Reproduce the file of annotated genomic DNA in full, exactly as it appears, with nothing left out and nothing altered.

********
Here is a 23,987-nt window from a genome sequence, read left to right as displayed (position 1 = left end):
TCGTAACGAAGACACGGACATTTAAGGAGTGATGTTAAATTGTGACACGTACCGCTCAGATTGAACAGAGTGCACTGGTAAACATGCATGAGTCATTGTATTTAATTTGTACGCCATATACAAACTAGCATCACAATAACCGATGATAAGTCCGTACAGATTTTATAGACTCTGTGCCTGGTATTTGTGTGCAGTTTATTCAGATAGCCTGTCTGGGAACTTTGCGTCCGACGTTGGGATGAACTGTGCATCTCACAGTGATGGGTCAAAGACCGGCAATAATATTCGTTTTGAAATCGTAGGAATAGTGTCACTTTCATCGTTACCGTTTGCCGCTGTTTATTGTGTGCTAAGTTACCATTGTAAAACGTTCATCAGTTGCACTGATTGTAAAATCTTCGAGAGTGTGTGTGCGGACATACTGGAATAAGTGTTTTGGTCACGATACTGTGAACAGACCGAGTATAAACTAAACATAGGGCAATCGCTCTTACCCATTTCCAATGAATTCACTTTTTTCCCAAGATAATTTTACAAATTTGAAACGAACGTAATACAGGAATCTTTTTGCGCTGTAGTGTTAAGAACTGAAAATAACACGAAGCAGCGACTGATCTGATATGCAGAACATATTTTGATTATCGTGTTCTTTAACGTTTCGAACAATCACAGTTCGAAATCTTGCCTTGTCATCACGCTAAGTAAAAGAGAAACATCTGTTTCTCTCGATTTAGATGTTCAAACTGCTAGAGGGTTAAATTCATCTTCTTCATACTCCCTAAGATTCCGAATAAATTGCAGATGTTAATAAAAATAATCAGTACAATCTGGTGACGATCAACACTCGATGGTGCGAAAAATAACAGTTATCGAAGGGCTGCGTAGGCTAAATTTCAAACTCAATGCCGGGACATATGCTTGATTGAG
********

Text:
Here is a 23,987-nt window from a genome sequence, read left to right as displayed (position 1 = left end):
TCGTAACGAAGACACGGACATTTAAGGAGTGATGTTAAATTGTGACACGTACCGCTCAGATTGAACAGAGTGCACTGGTAAACATGCATGAGTCATTGTATTTAATTTGTACGCCATATACAAACTAGCATCACAATAACCGATGATAAGTCCGTACAGATTTTATAGACTCTGTGCCTGGTATTTGTGTGCAGTTTATTCAGATAGCCTGTCTGGGAACTTTGCGTCCGACGTTGGGATGAACTGTGCATCTCACAGTGATGGGTCAAAGACCGGCAATAATATTCGTTTTGAAATCGTAGGAATAGTGTCACTTTCATCGTTACCGTTTGCCGCTGTTTATTGTGTGCTAAGTTACCATTGTAAAACGTTCATCAGTTGCACTGATTGTAAAATCTTCGAGAGTGTGTGTGCGGACATACTGGAATAAGTGTTTTGGTCACGATACTGTGAACAGACCGAGTATAAACTAAACATAGGGCAATCGCTCTTACCCATTTCCAATGAATTCACTTTTTTCCCAAGATAATTTTACAAATTTGAAACGAACGTAATACAGGAATCTTTTTGCGCTGTAGTGTTAAGAACTGAAAATAACACGAAGCAGCGACTGATCTGATATGCAGAACATATTTTGATTATCGTGTTCTTTAACGTTTCGAACAATCACAGTTCGAAATCTTGCCTTGTCATCACGCTAAGTAAAAGAGAAACATCTGTTTCTCTCGATTTAGATGTTCAAACTGCTAGAGGGTTAAATTCATCTTCTTCATACTCCCTAAGATTCCGAATAAATTGCAGATGTTAATAAAAATAATCAGTACAATCTGGTGACGATCAACACTCGATGGTGCGAAAAATAACAGTTATCGAAGGGCTGCGTAGGCTAAATTTCAAACTCAATGCCGGGACATATGCTTGATTGAG